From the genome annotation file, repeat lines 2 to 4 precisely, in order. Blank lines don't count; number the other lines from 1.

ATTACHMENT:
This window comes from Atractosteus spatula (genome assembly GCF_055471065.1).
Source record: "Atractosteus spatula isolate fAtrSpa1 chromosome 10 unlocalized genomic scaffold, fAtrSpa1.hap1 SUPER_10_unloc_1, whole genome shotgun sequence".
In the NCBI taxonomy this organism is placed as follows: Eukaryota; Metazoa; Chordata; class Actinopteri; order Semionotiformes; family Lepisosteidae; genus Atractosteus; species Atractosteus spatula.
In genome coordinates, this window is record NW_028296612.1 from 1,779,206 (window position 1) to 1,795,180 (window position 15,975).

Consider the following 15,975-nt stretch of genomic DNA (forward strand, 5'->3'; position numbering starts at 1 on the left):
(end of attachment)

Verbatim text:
Source record: "Atractosteus spatula isolate fAtrSpa1 chromosome 10 unlocalized genomic scaffold, fAtrSpa1.hap1 SUPER_10_unloc_1, whole genome shotgun sequence".
In the NCBI taxonomy this organism is placed as follows: Eukaryota; Metazoa; Chordata; class Actinopteri; order Semionotiformes; family Lepisosteidae; genus Atractosteus; species Atractosteus spatula.
In genome coordinates, this window is record NW_028296612.1 from 1,779,206 (window position 1) to 1,795,180 (window position 15,975).